|Price’s march along the Missouri River was slow, providing the Yankees a chance to concentrate.
Maj. Gen. William S. Rosecrans, commanding the Department of the Missouri, proposed a pincer movement to
trap Price and his army, but he was unable to communicate with Maj. Gen. Samuel R. Curtis, commander of the
Department of Kansas, to formalize the plan. Curtis was having problems because many of his troops were
Kansas militia and they refused to enter Missouri, but a force of about 2,000 men under the command of Maj.
Gen. James G. Blunt did set out for Lexington. He met the Confederate troops at Lexington on the 19th, slowed
their progress, but was defeated and retreated. On the 20th, Blunt’s troops arrived on the Little Blue River, eight
miles east of Independence. The Union force prepared to engage the Confederates again in a strong defensive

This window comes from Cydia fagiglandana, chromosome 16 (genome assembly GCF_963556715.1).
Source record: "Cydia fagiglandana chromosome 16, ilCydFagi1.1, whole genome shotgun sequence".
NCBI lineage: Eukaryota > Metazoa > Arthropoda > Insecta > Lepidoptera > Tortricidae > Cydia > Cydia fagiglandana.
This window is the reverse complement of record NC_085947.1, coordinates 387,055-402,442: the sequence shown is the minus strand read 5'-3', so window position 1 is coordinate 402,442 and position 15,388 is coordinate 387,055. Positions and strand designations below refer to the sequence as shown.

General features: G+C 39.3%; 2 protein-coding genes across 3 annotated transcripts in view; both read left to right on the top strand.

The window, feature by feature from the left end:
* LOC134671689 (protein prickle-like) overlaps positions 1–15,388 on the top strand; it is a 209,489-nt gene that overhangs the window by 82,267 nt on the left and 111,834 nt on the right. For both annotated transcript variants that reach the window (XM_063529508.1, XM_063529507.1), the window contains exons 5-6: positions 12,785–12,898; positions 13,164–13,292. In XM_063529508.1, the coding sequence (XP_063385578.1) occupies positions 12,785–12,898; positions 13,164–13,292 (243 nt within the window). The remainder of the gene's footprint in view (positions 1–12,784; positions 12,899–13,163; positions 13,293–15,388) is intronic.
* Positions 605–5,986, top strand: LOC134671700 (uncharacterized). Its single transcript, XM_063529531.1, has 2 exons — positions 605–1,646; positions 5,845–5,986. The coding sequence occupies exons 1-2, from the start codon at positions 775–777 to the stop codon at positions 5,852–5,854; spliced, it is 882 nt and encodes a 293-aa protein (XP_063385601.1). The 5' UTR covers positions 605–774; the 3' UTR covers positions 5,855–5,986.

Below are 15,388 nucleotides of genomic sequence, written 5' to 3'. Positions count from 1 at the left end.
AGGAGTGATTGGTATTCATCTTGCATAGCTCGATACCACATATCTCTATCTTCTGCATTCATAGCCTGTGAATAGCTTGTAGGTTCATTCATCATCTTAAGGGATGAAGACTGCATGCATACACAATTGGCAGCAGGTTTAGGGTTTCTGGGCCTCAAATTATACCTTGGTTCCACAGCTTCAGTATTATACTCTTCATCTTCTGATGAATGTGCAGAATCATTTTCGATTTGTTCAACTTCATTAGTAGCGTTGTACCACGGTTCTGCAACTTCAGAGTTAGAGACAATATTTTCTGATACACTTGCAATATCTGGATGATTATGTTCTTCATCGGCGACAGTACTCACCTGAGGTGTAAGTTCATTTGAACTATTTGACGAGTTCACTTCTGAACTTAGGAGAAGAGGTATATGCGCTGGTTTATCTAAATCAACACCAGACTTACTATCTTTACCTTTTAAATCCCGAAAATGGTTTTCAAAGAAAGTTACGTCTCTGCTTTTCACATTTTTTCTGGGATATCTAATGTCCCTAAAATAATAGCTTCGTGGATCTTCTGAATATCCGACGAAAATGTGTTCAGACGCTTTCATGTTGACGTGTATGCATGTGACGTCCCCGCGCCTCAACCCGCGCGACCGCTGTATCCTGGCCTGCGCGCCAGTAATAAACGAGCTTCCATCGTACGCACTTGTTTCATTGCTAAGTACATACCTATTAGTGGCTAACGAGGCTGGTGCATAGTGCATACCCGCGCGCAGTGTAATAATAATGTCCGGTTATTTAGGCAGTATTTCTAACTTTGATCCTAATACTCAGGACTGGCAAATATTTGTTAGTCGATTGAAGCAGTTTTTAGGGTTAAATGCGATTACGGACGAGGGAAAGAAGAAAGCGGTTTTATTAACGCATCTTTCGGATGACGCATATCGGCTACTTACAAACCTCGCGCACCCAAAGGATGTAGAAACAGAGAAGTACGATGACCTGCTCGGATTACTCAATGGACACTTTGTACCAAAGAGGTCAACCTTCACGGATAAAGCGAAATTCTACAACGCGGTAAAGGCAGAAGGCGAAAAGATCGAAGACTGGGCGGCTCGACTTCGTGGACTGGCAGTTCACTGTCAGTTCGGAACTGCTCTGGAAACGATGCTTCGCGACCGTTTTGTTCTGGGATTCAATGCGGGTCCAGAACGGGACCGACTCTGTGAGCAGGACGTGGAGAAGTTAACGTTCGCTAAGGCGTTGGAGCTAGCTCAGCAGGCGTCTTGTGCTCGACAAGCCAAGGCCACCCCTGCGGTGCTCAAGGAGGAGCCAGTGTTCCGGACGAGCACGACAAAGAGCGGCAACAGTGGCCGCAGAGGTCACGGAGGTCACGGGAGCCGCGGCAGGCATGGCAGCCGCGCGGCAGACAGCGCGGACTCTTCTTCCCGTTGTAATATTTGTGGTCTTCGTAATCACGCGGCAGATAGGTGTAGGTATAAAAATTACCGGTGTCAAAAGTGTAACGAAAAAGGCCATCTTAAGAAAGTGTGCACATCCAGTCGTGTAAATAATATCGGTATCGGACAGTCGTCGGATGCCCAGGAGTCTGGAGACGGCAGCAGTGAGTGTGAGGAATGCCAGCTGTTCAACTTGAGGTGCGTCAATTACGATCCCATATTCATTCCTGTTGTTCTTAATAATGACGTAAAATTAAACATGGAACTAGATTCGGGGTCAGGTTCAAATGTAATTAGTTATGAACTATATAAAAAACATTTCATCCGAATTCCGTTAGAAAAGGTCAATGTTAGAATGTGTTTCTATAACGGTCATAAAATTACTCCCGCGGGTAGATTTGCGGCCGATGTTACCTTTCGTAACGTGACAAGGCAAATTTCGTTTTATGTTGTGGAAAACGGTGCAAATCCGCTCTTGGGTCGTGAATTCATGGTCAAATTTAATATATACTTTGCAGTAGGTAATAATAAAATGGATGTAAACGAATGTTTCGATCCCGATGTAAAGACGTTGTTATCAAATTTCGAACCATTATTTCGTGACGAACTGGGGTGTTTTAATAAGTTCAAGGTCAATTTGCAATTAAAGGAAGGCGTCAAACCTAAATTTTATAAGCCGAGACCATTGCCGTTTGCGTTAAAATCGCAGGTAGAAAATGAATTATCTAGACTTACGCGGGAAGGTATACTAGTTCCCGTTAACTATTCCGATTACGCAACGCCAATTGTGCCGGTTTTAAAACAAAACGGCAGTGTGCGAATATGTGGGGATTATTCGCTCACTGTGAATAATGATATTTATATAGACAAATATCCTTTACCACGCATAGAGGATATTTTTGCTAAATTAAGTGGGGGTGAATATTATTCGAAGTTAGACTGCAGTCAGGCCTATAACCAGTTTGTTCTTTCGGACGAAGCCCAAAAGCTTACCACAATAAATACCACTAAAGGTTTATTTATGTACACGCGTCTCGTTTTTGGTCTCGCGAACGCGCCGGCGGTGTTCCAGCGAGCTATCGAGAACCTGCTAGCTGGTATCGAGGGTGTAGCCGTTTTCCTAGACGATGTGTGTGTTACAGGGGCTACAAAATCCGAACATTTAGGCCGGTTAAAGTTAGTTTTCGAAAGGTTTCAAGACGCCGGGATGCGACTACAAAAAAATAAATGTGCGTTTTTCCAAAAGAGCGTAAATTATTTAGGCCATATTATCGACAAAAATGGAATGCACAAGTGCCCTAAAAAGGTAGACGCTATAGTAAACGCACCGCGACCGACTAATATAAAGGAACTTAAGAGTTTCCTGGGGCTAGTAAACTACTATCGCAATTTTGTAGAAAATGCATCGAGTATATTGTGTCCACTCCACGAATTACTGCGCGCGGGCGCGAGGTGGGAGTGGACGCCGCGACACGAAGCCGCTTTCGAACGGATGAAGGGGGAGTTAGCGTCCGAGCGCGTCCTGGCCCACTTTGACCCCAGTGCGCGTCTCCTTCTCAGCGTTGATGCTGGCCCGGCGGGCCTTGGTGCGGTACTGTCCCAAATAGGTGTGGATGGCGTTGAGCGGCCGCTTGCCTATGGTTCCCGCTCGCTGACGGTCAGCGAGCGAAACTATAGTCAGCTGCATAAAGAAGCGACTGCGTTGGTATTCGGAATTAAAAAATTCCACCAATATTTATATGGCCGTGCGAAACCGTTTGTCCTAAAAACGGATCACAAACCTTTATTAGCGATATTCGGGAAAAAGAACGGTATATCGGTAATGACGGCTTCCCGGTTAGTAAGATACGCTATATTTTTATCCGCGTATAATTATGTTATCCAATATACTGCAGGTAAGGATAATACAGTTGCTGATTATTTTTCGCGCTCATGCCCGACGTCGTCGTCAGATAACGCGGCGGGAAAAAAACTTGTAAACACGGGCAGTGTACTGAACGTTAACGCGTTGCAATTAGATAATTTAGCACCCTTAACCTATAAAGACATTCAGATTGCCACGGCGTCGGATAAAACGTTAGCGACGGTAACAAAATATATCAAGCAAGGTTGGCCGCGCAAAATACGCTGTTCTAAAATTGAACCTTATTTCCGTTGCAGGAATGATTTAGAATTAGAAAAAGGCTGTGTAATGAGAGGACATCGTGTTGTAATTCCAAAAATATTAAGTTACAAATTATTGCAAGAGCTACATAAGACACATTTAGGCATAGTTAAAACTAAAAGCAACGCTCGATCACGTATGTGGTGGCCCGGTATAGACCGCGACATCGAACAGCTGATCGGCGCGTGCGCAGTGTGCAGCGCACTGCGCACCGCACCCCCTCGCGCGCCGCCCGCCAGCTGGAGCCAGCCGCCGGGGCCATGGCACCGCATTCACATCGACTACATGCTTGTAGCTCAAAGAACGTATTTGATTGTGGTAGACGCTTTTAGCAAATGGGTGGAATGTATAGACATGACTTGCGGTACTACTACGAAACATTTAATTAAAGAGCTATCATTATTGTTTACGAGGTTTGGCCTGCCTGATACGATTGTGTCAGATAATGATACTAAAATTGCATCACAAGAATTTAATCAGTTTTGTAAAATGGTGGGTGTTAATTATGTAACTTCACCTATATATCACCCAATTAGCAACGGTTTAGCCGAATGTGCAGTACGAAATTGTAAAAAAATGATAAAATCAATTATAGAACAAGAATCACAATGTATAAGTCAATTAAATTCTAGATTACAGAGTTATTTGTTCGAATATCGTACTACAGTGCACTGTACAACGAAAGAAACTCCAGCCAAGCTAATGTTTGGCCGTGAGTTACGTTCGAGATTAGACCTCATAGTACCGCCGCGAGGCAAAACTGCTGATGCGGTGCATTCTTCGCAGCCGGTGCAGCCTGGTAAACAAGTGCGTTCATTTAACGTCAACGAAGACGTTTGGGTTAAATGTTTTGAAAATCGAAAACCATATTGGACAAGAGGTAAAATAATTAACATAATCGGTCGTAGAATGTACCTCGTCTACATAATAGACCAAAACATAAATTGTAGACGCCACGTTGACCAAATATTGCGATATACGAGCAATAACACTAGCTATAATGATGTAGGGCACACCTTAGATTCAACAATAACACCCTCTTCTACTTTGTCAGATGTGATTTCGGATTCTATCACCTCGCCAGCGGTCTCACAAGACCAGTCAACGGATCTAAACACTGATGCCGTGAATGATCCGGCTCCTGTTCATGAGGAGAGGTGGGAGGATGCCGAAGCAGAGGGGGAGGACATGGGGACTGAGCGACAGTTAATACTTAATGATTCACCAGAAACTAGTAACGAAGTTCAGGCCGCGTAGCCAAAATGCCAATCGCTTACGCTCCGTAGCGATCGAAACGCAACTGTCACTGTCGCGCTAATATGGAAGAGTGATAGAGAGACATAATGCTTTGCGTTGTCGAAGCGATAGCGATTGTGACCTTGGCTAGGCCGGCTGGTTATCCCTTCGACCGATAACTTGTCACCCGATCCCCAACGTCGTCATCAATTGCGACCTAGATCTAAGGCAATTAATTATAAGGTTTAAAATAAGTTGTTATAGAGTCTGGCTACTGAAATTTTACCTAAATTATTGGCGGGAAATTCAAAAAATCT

position on the west bank. Curtis, however, ordered Blunt into Independence while leaving a small force, under
Col. Thomas Moonlight, on the Little Blue. The next day, Curtis ordered Blunt to take all of the volunteers and
return to the Little Blue. As he neared the stream, he discovered that Moonlight’s small force had burned the
bridge as ordered, engaged the enemy, and retreated away from the strong defensive position occupied the day
before, crossing the river. Blunt entered the fray and attempted to drive the enemy back beyond the defensive
position that he wished to reoccupy. The Yankees forced the Confederates to fall back, at first, but their numerical
superiority took its toll in the five-hour battle. The Federals retreated to Independence and went into camp there
after dark. Once again, the Confederates had been slowed and more Union reinforcements were arriving.